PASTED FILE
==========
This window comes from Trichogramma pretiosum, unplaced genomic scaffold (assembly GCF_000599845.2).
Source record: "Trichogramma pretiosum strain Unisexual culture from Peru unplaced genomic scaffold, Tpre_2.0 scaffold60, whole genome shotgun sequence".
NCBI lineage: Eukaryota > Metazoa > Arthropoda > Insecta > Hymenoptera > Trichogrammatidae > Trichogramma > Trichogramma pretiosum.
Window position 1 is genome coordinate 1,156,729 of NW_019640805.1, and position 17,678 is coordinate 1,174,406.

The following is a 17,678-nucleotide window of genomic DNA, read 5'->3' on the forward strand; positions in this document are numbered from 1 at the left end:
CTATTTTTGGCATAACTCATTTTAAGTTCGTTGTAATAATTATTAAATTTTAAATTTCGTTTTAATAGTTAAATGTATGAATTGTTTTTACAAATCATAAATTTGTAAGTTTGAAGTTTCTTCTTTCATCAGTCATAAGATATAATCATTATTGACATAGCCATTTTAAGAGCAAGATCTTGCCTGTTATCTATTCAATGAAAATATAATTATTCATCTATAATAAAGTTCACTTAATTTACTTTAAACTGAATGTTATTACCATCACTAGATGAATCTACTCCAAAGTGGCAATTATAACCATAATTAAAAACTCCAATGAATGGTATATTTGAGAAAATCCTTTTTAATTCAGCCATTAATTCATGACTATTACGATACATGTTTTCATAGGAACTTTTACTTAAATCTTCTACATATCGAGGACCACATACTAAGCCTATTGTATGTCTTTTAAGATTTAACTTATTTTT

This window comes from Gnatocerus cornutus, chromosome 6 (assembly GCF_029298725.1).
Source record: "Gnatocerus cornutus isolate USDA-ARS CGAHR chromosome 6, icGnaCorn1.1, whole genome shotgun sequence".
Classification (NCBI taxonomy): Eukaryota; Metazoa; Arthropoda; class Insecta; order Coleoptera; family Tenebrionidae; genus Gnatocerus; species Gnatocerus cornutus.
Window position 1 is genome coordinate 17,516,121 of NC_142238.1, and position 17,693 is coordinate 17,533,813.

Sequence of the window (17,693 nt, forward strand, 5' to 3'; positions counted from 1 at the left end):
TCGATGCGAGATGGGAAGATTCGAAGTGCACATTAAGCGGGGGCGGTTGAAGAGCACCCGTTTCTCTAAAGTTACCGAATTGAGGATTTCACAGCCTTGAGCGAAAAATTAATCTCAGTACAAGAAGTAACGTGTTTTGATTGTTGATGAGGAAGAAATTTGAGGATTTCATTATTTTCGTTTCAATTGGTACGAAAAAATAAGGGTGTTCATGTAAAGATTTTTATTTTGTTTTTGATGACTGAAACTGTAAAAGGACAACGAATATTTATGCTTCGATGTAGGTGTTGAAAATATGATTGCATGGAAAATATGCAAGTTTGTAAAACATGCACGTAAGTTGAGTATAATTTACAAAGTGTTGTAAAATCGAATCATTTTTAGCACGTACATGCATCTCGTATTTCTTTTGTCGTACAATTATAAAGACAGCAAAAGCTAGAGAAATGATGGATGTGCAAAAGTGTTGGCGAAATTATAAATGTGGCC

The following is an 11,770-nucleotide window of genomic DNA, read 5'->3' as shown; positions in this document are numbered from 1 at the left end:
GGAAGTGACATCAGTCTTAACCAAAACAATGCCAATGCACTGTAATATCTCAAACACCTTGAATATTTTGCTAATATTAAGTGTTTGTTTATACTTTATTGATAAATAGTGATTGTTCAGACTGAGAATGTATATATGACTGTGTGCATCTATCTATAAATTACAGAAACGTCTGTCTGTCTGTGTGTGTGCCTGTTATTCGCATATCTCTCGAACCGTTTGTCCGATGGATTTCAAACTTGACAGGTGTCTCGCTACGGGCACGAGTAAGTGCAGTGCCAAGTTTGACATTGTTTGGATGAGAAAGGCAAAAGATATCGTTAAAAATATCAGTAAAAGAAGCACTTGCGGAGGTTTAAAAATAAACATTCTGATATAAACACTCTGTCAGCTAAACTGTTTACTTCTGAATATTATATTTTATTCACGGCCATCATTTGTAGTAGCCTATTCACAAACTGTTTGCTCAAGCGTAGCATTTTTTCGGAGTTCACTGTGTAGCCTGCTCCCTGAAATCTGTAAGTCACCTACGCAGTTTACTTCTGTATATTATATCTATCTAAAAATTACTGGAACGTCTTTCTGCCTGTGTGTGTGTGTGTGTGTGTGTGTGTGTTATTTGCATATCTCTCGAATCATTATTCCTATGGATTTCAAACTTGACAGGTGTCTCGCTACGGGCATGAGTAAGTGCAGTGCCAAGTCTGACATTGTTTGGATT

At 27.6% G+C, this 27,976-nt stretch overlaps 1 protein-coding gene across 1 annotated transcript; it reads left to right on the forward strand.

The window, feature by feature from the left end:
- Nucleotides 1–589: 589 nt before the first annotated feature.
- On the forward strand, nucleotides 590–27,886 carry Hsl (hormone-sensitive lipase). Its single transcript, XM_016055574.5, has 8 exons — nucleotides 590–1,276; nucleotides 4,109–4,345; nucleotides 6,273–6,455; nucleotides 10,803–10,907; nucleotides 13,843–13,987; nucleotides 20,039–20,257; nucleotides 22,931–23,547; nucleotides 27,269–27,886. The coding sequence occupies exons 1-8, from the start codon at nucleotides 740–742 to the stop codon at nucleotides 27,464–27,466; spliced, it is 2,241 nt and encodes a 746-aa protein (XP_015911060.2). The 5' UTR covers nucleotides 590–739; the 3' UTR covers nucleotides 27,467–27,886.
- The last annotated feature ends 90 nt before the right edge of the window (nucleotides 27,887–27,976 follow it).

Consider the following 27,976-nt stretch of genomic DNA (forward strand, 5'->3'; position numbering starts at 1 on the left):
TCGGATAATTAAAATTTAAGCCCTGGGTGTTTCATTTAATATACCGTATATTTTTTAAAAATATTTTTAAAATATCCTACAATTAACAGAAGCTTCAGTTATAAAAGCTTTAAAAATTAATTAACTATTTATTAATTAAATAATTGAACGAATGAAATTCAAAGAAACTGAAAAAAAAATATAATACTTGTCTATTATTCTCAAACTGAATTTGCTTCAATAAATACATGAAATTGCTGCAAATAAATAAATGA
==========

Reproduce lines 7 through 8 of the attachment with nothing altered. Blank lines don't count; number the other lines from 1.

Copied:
This window comes from Gnatocerus cornutus, chromosome 6 (assembly GCF_029298725.1).
Source record: "Gnatocerus cornutus isolate USDA-ARS CGAHR chromosome 6, icGnaCorn1.1, whole genome shotgun sequence".